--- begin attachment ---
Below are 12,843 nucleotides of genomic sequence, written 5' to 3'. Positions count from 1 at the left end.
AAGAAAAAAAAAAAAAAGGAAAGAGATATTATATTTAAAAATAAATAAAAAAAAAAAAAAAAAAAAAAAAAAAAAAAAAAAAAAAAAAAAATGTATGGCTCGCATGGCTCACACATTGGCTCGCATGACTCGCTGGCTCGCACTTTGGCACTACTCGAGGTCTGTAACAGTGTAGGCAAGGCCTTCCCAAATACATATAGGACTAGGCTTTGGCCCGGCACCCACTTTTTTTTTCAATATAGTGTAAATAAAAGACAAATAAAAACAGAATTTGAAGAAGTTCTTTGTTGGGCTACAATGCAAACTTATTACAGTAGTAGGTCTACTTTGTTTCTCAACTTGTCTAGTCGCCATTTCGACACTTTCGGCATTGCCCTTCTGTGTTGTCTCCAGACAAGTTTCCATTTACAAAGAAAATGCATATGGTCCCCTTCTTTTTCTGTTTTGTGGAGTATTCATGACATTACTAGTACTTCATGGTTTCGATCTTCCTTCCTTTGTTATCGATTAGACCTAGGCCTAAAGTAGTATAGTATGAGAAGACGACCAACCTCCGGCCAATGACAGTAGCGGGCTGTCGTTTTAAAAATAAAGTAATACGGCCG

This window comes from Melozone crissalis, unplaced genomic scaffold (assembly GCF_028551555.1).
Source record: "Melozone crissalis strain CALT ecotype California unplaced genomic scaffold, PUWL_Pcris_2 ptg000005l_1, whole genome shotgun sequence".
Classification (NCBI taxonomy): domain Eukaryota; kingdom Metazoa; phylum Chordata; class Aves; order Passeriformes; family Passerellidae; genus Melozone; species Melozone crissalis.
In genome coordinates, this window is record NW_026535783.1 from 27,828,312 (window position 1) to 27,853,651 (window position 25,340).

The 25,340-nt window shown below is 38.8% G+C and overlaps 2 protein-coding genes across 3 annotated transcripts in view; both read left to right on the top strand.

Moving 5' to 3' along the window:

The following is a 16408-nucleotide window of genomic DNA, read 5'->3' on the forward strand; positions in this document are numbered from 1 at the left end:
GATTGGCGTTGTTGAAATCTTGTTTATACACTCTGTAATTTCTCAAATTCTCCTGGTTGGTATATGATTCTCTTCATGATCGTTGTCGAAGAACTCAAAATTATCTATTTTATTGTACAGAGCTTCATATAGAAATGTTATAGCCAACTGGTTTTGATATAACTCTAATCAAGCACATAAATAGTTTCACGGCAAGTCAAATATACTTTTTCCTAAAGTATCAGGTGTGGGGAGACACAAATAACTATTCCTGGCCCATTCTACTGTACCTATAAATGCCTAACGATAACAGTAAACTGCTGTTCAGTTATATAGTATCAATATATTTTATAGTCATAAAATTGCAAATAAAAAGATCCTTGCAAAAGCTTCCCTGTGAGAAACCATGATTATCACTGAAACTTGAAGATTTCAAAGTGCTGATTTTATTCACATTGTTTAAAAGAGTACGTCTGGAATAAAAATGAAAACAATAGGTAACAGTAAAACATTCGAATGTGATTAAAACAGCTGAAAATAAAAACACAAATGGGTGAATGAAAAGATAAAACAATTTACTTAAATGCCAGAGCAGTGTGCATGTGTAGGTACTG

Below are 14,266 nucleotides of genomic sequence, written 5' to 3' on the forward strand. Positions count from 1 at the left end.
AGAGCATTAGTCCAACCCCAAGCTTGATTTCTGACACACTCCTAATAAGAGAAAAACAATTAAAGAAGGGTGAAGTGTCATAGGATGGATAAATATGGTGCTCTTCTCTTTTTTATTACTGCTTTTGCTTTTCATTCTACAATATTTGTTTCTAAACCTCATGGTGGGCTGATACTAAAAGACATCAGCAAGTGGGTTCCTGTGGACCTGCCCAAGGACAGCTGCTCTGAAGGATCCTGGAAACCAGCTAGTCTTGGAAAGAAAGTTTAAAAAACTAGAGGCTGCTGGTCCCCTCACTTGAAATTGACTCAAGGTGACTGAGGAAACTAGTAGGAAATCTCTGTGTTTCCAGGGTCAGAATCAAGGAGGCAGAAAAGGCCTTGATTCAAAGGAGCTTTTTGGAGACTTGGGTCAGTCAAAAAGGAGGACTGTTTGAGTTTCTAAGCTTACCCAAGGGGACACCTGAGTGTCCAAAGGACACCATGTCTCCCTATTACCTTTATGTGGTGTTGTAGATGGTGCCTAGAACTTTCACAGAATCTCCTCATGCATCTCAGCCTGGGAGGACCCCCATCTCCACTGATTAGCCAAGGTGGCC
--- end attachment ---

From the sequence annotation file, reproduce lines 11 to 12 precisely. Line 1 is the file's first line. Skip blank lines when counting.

Below are 14,266 nucleotides of genomic sequence, written 5' to 3' on the forward strand. Positions count from 1 at the left end.
AGAGCATTAGTCCAACCCCAAGCTTGATTTCTGACACACTCCTAATAAGAGAAAAACAATTAAAGAAGGGTGAAGTGTCATAGGATGGATAAATATGGTGCTCTTCTCTTTTTTATTACTGCTTTTGCTTTTCATTCTACAATATTTGTTTCTAAACCTCATGGTGGGCTGATACTAAAAGACATCAGCAAGTGGGTTCCTGTGGACCTGCCCAAGGACAGCTGCTCTGAAGGATCCTGGAAACCAGCTAGTCTTGGAAAGAAAGTTTAAAAAACTAGAGGCTGCTGGTCCCCTCACTTGAAATTGACTCAAGGTGACTGAGGAAACTAGTAGGAAATCTCTGTGTTTCCAGGGTCAGAATCAAGGAGGCAGAAAAGGCCTTGATTCAAAGGAGCTTTTTGGAGACTTGGGTCAGTCAAAAAGGAGGACTGTTTGAGTTTCTAAGCTTACCCAAGGGGACACCTGAGTGTCCAAAGGACACCATGTCTCCCTATTACCTTTATGTGGTGTTGTAGATGGTGCCTAGAACTTTCACAGAATCTCCTCATGCATCTCAGCCTGGGAGGACCCCCATCTCCACTGATTAGCCAAGGTGGCC